Return to the workshop dedicated to harmful subsidies and the Mediterranean

Plan Bleu organized the workshop “Harmful subsidies and the Mediterranean: Balancing environmental sustainability, economy and equity” on January 30, 2024 in Marseille, within its office at Tour La Marseillaise.

The workshop led and organized by our Plan Bleu expert Constantin Tsakas brought together 16 experts from both shores of the Mediterranean. Organized in a hybrid format, 120 people also registered online to discuss together subsidies that are harmful to the environment. They constitute a major global concern, affecting the earth ecological balance. These government financial incentives intended to support the economy often have unintended ecological consequences. This issue is of particular importance for Mediterranean countries, a region rich in biodiversity, with delicate marine ecosystems and a crucial role in climate regulation. To answer, Plan Bleu launched a call and the experts present at this workshop came to present their work on this subject. If you were unable to attend the event, you will find here the transcribed summary of the workshop. Opened by President Guillaume Sainteny, on the ambition of Plan Beu to develop regular knowledge on the issues of “environmentally harmful subsidies in the Mediterranean”, the workshop took place over a whole day and allowed the authors to present their preliminary work of the 8 Policy Papers :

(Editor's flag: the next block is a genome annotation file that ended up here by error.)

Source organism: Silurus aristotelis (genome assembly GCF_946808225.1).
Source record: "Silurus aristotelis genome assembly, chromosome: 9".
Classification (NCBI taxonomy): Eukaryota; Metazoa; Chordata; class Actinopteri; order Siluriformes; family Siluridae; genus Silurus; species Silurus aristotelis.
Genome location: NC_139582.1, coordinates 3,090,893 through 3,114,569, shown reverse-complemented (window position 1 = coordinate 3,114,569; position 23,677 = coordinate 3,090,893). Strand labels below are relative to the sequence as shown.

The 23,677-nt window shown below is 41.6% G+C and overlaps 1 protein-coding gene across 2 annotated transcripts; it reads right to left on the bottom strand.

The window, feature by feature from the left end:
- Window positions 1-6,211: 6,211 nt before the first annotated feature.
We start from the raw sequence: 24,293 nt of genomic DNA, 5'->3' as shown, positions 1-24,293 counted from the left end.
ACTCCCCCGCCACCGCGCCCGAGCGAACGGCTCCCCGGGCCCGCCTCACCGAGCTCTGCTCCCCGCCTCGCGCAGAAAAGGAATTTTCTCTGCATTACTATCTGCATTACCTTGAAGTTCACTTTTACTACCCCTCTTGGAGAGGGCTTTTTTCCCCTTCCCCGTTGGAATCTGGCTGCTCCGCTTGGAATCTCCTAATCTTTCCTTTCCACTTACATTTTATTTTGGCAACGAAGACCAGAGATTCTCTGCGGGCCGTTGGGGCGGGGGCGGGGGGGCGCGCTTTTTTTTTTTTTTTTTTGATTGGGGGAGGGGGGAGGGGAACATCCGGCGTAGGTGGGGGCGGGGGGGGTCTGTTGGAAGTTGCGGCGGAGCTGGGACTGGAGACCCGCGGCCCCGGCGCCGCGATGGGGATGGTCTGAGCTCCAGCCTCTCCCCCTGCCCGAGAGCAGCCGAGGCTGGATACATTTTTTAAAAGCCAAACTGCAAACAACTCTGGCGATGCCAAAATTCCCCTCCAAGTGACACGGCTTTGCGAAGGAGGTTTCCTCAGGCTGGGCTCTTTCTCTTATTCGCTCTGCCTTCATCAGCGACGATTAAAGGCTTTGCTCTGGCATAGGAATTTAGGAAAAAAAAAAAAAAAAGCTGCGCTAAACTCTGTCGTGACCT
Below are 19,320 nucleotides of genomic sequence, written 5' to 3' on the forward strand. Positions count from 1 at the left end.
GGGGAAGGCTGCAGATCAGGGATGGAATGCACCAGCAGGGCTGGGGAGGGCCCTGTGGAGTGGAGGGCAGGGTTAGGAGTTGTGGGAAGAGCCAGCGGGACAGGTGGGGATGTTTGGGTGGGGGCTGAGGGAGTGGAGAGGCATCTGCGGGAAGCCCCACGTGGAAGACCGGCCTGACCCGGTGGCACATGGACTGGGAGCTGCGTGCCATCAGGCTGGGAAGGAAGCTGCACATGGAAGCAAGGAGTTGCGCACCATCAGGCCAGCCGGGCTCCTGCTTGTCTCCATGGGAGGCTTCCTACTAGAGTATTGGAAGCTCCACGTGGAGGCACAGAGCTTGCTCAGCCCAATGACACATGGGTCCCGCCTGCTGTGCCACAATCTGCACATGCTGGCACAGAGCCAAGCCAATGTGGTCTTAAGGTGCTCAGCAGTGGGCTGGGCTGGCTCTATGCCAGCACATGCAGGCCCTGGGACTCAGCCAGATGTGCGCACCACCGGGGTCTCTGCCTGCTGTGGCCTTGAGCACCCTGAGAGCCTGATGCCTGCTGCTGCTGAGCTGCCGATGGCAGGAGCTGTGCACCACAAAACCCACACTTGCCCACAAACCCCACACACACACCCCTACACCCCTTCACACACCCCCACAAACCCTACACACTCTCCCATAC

Session 1: Sectoral perspectives: Fisheries, Tourism

  • Fishing subsidies and their impacts on marine ecosystems in Türkiye: The past, present and future (Nazli Demirel, Pinar Ertör-Akyazı, Taner Yıldız) » : This paper examines the impact of fishing subsidies on Türkiye’s marine ecosystems, particularly focusing on identifying those contributing to overfishing and unsustainable practices. The study addresses a crucial knowledge gap in Mediterranean regions, providing unique insights into the complexities of the Turkish fisheries sector. Using ecological indicators, a comprehensive review of subsidies, and data from the OECD’s Fisheries Support Dataset and the Global Fishing Watch database, the paper concludes with targeted policy recommendations for Turkey. These include the rationalization of subsidies, promotion of sustainable support mechanisms, eco-friendly fishing practices, support for fishing communities, and the establishment of continuous oversight and evaluation mechanisms, aligning with broader Mediterranean ecological and socio-economic objectives.